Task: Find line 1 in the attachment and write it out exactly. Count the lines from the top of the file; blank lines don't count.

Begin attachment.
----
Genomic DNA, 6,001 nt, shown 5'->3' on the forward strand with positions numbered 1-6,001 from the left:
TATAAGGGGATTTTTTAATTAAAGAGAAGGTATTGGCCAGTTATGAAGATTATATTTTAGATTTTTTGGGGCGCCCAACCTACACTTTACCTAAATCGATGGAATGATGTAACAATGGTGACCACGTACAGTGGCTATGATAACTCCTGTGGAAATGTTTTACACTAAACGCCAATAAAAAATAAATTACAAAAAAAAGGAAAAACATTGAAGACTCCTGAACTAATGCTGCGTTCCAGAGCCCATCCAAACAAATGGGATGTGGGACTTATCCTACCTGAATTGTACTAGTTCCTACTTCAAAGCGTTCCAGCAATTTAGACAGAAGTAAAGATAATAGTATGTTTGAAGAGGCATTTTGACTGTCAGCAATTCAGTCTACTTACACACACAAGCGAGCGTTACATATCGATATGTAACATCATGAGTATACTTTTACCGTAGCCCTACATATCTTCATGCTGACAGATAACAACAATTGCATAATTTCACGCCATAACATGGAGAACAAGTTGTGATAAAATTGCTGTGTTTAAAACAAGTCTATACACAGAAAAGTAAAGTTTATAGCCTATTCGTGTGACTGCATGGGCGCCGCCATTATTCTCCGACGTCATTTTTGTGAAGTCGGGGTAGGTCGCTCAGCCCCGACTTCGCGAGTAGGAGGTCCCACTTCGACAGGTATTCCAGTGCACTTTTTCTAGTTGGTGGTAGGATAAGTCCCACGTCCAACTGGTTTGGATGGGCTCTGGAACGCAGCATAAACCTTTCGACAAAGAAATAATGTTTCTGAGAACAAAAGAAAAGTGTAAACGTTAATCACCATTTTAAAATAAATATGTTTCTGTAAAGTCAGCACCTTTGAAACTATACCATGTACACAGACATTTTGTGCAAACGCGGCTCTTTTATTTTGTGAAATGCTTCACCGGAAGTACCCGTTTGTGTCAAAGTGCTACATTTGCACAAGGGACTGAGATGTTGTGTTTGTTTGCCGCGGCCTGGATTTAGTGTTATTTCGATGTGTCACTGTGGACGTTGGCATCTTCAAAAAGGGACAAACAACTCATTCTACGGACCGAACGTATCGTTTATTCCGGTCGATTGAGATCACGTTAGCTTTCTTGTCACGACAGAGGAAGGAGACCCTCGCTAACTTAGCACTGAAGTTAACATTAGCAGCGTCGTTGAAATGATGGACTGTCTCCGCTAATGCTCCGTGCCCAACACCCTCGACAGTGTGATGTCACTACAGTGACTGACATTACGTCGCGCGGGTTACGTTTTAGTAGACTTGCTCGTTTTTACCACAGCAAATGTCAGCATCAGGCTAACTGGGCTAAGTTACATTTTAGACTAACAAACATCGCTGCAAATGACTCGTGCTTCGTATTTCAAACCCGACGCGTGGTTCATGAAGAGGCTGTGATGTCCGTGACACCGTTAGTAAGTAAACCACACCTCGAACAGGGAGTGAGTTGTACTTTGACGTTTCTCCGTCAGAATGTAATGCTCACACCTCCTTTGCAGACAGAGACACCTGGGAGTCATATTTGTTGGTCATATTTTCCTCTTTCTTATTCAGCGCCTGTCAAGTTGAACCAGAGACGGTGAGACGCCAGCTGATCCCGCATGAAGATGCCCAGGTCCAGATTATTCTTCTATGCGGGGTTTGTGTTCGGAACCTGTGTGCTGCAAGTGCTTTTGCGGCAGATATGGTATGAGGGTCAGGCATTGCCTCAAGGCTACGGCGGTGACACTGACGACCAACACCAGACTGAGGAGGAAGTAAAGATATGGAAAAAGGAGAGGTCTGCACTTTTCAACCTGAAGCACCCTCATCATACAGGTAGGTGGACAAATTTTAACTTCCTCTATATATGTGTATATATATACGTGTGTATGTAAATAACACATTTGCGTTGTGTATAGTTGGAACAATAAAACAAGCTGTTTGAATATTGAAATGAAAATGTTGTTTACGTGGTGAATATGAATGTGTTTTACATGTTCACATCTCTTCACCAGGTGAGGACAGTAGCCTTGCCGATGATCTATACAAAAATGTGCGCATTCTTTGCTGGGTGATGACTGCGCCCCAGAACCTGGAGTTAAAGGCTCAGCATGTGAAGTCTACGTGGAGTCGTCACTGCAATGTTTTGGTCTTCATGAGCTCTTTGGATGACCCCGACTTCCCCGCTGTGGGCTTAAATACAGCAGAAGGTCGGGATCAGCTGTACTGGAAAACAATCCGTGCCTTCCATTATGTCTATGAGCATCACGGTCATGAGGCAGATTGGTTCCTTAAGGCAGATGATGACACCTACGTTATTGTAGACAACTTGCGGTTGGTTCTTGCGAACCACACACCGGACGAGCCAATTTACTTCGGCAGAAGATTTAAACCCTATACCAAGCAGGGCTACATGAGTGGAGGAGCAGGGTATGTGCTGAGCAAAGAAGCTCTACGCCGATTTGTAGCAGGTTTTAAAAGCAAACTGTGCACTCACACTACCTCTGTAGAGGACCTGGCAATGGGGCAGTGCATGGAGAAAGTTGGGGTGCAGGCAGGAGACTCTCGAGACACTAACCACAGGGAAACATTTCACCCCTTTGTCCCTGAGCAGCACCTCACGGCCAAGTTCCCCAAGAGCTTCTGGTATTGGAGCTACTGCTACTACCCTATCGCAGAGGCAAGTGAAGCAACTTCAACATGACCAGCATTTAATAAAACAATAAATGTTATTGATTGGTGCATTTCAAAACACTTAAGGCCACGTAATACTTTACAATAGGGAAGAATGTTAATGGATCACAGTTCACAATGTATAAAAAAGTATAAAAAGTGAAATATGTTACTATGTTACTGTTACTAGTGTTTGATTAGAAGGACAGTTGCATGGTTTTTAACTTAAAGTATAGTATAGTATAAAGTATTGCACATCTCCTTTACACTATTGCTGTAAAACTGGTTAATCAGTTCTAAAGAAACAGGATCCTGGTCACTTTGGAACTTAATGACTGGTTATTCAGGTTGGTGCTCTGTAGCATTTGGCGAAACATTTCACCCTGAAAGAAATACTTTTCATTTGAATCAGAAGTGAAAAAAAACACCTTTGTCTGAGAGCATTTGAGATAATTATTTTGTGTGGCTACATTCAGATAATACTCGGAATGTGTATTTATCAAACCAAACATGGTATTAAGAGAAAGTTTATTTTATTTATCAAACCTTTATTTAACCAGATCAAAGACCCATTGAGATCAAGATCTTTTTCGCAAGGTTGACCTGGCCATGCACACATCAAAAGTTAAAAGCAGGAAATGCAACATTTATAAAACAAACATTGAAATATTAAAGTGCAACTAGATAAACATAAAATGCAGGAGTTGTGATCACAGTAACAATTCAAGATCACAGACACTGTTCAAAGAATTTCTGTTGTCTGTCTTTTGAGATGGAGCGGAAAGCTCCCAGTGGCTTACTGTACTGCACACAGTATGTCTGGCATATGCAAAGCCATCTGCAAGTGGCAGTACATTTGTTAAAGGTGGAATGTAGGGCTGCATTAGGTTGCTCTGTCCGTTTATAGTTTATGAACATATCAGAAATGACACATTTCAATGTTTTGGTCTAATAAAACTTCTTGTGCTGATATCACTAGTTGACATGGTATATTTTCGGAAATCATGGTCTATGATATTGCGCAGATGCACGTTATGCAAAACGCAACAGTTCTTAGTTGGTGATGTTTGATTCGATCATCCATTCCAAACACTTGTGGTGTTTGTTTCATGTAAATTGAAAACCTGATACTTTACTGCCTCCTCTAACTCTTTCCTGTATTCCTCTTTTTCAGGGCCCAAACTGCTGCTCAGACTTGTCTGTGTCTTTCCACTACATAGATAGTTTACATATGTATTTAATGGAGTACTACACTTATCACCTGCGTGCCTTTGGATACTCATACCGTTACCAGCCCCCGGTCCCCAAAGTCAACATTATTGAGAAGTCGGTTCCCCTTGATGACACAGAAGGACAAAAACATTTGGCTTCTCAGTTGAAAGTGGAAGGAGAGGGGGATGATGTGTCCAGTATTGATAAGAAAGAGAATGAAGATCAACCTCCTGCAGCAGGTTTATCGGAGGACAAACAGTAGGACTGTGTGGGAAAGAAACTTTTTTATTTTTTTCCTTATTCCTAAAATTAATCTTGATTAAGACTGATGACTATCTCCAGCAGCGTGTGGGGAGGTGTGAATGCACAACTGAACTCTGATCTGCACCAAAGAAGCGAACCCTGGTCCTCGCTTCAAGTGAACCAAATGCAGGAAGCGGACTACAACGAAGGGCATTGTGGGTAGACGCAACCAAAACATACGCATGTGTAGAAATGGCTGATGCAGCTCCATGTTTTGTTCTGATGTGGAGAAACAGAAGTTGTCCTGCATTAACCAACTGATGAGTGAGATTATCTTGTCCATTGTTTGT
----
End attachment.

Genomic DNA, 6,001 nt, shown 5'->3' on the forward strand with positions numbered 1-6,001 from the left: